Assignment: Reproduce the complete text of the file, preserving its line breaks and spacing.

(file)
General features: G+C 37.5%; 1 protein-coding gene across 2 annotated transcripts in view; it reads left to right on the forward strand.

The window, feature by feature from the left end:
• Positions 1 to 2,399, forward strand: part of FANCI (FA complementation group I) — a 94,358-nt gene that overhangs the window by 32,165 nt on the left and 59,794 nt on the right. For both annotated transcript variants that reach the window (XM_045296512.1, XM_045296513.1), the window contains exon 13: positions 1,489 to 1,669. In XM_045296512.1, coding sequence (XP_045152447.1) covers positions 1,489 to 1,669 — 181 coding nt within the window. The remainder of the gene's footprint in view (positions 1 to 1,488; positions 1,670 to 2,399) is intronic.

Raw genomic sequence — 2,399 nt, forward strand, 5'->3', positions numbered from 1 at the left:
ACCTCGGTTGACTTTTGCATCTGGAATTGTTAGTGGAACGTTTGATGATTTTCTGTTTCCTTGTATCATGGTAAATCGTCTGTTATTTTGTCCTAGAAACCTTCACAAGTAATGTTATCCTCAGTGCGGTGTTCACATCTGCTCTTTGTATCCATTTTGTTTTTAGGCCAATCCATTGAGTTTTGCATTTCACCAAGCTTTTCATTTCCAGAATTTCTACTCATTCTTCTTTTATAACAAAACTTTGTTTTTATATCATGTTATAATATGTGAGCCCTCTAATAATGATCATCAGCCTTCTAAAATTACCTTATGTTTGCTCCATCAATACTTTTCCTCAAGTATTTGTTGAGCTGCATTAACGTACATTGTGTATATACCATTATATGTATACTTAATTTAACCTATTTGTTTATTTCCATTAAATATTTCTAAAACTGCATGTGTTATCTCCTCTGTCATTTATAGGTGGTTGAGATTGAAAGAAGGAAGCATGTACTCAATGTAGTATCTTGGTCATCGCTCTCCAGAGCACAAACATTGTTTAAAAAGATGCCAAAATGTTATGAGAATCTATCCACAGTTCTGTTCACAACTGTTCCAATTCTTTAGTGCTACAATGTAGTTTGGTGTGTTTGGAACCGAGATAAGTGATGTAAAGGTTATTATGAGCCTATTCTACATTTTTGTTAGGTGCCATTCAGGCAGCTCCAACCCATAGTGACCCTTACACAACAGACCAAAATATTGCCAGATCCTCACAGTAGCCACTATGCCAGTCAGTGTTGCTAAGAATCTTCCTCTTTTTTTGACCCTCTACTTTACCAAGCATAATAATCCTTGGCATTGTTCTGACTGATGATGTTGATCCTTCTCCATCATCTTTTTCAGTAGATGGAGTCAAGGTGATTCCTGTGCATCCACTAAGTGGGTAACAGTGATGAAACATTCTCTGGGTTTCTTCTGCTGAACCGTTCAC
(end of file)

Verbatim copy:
General features: G+C 37.5%; 1 protein-coding gene across 2 annotated transcripts in view; it reads left to right on the forward strand.

The window, feature by feature from the left end:
• Positions 1 to 2,399, forward strand: part of FANCI (FA complementation group I) — a 94,358-nt gene that overhangs the window by 32,165 nt on the left and 59,794 nt on the right. For both annotated transcript variants that reach the window (XM_045296512.1, XM_045296513.1), the window contains exon 13: positions 1,489 to 1,669. In XM_045296512.1, coding sequence (XP_045152447.1) covers positions 1,489 to 1,669 — 181 coding nt within the window. The remainder of the gene's footprint in view (positions 1 to 1,488; positions 1,670 to 2,399) is intronic.

Raw genomic sequence — 2,399 nt, forward strand, 5'->3', positions numbered from 1 at the left:
ACCTCGGTTGACTTTTGCATCTGGAATTGTTAGTGGAACGTTTGATGATTTTCTGTTTCCTTGTATCATGGTAAATCGTCTGTTATTTTGTCCTAGAAACCTTCACAAGTAATGTTATCCTCAGTGCGGTGTTCACATCTGCTCTTTGTATCCATTTTGTTTTTAGGCCAATCCATTGAGTTTTGCATTTCACCAAGCTTTTCATTTCCAGAATTTCTACTCATTCTTCTTTTATAACAAAACTTTGTTTTTATATCATGTTATAATATGTGAGCCCTCTAATAATGATCATCAGCCTTCTAAAATTACCTTATGTTTGCTCCATCAATACTTTTCCTCAAGTATTTGTTGAGCTGCATTAACGTACATTGTGTATATACCATTATATGTATACTTAATTTAACCTATTTGTTTATTTCCATTAAATATTTCTAAAACTGCATGTGTTATCTCCTCTGTCATTTATAGGTGGTTGAGATTGAAAGAAGGAAGCATGTACTCAATGTAGTATCTTGGTCATCGCTCTCCAGAGCACAAACATTGTTTAAAAAGATGCCAAAATGTTATGAGAATCTATCCACAGTTCTGTTCACAACTGTTCCAATTCTTTAGTGCTACAATGTAGTTTGGTGTGTTTGGAACCGAGATAAGTGATGTAAAGGTTATTATGAGCCTATTCTACATTTTTGTTAGGTGCCATTCAGGCAGCTCCAACCCATAGTGACCCTTACACAACAGACCAAAATATTGCCAGATCCTCACAGTAGCCACTATGCCAGTCAGTGTTGCTAAGAATCTTCCTCTTTTTTTGACCCTCTACTTTACCAAGCATAATAATCCTTGGCATTGTTCTGACTGATGATGTTGATCCTTCTCCATCATCTTTTTCAGTAGATGGAGTCAAGGTGATTCCTGTGCATCCACTAAGTGGGTAACAGTGATGAAACATTCTCTGGGTTTCTTCTGCTGAACCGTTCAC